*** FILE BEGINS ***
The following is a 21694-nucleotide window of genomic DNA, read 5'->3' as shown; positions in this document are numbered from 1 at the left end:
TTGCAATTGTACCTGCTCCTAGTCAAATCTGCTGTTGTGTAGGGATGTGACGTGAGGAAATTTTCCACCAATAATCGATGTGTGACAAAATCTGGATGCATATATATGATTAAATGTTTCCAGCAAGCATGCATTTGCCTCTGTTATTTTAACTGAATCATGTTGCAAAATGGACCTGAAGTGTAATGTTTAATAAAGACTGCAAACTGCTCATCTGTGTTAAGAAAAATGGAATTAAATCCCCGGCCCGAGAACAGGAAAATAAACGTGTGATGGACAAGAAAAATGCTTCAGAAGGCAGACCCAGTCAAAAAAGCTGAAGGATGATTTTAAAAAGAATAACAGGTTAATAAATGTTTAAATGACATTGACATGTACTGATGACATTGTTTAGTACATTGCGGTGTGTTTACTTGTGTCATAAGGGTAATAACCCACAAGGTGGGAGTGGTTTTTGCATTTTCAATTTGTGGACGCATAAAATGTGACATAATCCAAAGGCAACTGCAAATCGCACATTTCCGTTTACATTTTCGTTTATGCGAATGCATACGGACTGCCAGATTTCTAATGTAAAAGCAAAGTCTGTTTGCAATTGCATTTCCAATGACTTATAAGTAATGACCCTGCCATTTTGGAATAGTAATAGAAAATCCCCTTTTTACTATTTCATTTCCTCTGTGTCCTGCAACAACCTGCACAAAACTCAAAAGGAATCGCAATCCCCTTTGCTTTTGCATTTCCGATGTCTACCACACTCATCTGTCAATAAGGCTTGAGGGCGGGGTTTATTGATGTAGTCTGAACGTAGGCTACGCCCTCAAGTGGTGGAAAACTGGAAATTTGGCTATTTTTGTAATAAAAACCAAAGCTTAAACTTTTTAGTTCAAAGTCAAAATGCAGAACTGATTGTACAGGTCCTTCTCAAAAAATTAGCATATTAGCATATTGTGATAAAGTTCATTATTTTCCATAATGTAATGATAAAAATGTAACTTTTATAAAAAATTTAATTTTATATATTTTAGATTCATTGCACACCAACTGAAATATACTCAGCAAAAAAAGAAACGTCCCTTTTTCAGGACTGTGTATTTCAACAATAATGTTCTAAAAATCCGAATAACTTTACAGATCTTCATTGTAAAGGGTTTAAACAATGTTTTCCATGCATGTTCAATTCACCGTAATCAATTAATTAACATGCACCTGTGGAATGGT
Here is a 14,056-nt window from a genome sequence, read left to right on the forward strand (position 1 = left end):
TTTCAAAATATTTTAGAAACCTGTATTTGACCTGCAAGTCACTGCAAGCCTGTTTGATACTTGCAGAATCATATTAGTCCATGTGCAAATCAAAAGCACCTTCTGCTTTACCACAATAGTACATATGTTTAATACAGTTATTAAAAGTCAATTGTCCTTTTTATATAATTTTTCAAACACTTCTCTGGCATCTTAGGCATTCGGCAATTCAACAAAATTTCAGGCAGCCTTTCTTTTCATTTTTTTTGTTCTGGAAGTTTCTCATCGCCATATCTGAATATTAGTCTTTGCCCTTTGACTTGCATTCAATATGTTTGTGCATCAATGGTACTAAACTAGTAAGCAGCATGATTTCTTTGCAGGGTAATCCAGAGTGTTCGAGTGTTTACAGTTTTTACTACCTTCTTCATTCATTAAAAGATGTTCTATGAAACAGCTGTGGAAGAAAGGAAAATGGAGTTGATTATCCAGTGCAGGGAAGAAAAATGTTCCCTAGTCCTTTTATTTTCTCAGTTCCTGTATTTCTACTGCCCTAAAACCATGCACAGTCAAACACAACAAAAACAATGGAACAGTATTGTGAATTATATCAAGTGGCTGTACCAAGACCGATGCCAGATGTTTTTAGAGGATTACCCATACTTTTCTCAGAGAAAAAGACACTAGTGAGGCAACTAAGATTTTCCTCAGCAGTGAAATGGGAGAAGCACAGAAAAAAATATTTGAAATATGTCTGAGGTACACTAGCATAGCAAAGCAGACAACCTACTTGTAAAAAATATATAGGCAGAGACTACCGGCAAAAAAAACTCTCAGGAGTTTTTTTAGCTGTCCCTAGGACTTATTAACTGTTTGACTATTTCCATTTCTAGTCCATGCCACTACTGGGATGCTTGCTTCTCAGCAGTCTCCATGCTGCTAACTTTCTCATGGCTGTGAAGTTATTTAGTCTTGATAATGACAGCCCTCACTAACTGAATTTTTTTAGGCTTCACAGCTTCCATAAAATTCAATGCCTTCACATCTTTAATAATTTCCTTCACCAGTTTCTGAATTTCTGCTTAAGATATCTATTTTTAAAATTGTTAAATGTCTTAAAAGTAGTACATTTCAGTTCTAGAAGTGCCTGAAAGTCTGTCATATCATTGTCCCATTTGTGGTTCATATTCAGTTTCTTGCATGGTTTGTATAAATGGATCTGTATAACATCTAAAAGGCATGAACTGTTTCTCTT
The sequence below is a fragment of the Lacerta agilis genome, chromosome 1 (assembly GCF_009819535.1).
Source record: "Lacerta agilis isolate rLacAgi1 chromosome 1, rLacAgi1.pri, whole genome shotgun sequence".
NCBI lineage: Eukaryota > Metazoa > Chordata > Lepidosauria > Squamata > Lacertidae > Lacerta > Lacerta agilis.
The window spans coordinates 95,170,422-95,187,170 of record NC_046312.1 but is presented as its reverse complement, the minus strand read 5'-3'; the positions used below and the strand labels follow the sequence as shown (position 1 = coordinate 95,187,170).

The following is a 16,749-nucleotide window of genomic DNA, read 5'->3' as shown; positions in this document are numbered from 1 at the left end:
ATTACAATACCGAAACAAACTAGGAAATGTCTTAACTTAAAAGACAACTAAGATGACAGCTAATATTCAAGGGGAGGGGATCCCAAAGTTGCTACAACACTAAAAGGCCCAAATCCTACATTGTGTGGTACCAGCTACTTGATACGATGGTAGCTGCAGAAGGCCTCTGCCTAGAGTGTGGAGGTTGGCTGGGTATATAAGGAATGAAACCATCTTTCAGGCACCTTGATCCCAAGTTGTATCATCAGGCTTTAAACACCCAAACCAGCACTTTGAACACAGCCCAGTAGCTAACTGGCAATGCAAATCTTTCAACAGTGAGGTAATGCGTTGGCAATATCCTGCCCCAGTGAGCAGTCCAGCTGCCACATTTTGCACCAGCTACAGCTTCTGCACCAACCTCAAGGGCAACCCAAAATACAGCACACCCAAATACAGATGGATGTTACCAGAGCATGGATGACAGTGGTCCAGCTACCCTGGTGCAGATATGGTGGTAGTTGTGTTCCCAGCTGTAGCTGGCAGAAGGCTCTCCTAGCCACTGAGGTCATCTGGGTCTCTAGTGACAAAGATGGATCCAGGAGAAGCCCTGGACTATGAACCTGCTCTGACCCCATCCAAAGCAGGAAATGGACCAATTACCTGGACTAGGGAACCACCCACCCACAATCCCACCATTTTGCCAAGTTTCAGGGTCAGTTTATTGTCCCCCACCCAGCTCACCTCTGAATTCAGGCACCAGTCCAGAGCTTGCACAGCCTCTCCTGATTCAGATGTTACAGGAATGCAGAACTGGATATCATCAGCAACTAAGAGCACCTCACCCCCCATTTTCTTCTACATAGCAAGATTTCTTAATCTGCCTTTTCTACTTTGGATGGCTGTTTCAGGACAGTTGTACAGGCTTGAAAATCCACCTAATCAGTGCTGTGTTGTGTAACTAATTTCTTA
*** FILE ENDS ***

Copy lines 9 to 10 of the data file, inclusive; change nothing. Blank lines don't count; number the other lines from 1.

The following is a 16,749-nucleotide window of genomic DNA, read 5'->3' as shown; positions in this document are numbered from 1 at the left end:
ATTACAATACCGAAACAAACTAGGAAATGTCTTAACTTAAAAGACAACTAAGATGACAGCTAATATTCAAGGGGAGGGGATCCCAAAGTTGCTACAACACTAAAAGGCCCAAATCCTACATTGTGTGGTACCAGCTACTTGATACGATGGTAGCTGCAGAAGGCCTCTGCCTAGAGTGTGGAGGTTGGCTGGGTATATAAGGAATGAAACCATCTTTCAGGCACCTTGATCCCAAGTTGTATCATCAGGCTTTAAACACCCAAACCAGCACTTTGAACACAGCCCAGTAGCTAACTGGCAATGCAAATCTTTCAACAGTGAGGTAATGCGTTGGCAATATCCTGCCCCAGTGAGCAGTCCAGCTGCCACATTTTGCACCAGCTACAGCTTCTGCACCAACCTCAAGGGCAACCCAAAATACAGCACACCCAAATACAGATGGATGTTACCAGAGCATGGATGACAGTGGTCCAGCTACCCTGGTGCAGATATGGTGGTAGTTGTGTTCCCAGCTGTAGCTGGCAGAAGGCTCTCCTAGCCACTGAGGTCATCTGGGTCTCTAGTGACAAAGATGGATCCAGGAGAAGCCCTGGACTATGAACCTGCTCTGACCCCATCCAAAGCAGGAAATGGACCAATTACCTGGACTAGGGAACCACCCACCCACAATCCCACCATTTTGCCAAGTTTCAGGGTCAGTTTATTGTCCCCCACCCAGCTCACCTCTGAATTCAGGCACCAGTCCAGAGCTTGCACAGCCTCTCCTGATTCAGATGTTACAGGAATGCAGAACTGGATATCATCAGCAACTAAGAGCACCTCACCCCCCATTTTCTTCTACATAGCAAGATTTCTTAATCTGCCTTTTCTACTTTGGATGGCTGTTTCAGGACAGTTGTACAGGCTTGAAAATCCACCTAATCAGTGCTGTGTTGTGTAACTAATTTCTTA